Type 2A – Wavy + Fine: Hair falls in a loosely defined ‘S’ shape, and is very easy to style curly or straight. Salt spray can help create a “beach wave” look with this type of hair.
Type 2B – Wavy + Medium: Hair falls in a loosely defined ‘S’ shape, but has more body. Compared to Type 2A, Type 2B hair is harder to style and may resist being made to be straight or curly.
Type 2C – Wavy + Coarse: Has the most defined ‘S’ shape, however has much thicker waves. Can become frizzy very easily, and is harder to style. May have some spiral curling in some places.
Curly Hair: Type 3 hair is characterized by a distinctive ‘S’ shape to the hair. The roots also tend to be curly as well when compared to wavy hair, which has straight roots. Curly hair should not be combed as it will lead to the hair being either frizzy or damaged (or both!).
Type 3A – Curly + Fine: Out of the Type 3 hair types, these curls will be the loosest, having a loosely defined ‘S’ shape. This type of hair should not be brushed as it will lead to frizz and damage.
Since the hair is thinner, people with this hair type should avoid putting their hair in ponytails for prolonged periods of time because it can lead to hair loss. This is because the weight of the ponytail is too heavy for the hair follicle.
Type 3B – Curly + Medium: This type of hair shows curls that can be about as thick as a finger that fall in bouncy ringlets. This type of hair also has a lot of volume coming straight out of the roots. To make sure that the hair stays curly a lot of moisture is required to maintain their shape.
Type 3C – Curly + Coarse: Type 3C hair falls in tight corkscrews and is very thick. Brushing this type of hair is never advised. Rather, use leave-in conditioner on the hair and comb the hair using the fingers.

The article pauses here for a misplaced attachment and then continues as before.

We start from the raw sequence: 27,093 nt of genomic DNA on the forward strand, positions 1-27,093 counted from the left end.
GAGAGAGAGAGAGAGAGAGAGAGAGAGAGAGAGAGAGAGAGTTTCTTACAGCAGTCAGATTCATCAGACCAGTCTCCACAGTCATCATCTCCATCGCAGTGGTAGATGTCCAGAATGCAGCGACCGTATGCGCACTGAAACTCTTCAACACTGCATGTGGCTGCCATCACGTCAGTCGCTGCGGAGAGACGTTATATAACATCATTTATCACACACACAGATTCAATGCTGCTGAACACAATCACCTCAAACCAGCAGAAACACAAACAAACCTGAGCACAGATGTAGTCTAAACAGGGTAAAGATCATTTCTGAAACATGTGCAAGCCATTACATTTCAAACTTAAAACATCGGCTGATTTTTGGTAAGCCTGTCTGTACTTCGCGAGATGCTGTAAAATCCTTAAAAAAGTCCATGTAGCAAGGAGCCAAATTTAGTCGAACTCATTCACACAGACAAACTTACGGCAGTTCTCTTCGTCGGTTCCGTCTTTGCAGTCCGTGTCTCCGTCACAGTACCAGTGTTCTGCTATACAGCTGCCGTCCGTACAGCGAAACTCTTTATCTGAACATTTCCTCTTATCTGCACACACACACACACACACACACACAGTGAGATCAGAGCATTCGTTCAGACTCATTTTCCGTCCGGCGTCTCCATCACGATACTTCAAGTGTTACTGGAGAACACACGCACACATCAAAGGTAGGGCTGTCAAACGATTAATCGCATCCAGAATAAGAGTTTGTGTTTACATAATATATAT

Coily or Kinky Hair: This type of hair falls in tightly coiled ‘S’ or ‘Z’ patterns depending on the strand type.
Type 4A – Coily + Fine: These ‘S’ shaped curls would be able to wrap around a pencil perfectly as ths type of hair is characterized by tightly coiled curls. This type of hair is also very delicate, so be sure to give it some love and keep it very moisturized.
Type 4B – Coily + Medium: Instead of a ‘S’ shaped curls that define type 4A hair, type 4B hair is characterized by ‘Z’ or zig-zag shaped hair that is tightly coiled and sharply angled. One of the best ways to help style this type of hair is a technique called shingling.
Shingling involves taking pre-wet hair and detangling with the fingers with lots of leave-in conditioner. Afterwards, the hair is separated into 4 sections and curling cream is applied to these sections. This way moisture is locked in, and it keeps the curls bouncy and healthy.
Type 4C – Coily + Coarse: This type of hair is the most fragile, and is characterized by very tight z-patterned coils. Combing the hair can break it. Conditioners are a must for this type of hair; they keep it nourished and healthy.
Types of Hair as per Volume
Along with strand and hair types, there is also classification for volume types. Here is a rundown of all three volume types. These types are based on the circumference of the hair when in a ponytail.
Thin: The circumference of the hair in a ponytail is less than 5 centimeters thick.
Normal: The circumference of the hair in a ponytail is between 5 to 10 centimeters thick.
Thick: The circumference of the hair in a ponytail is more than 10 centimeters thick.
From this article, we hope that you gained a better understanding of the type of hair that you have, and how to care for it better. Though there are a lot of different classification types that may be confusing, it is important to know what type of hair you have in order to keep it healthy and prevent damage.
Investing in some time in order to think about the type of hair you have is a very worthwhile endeavor!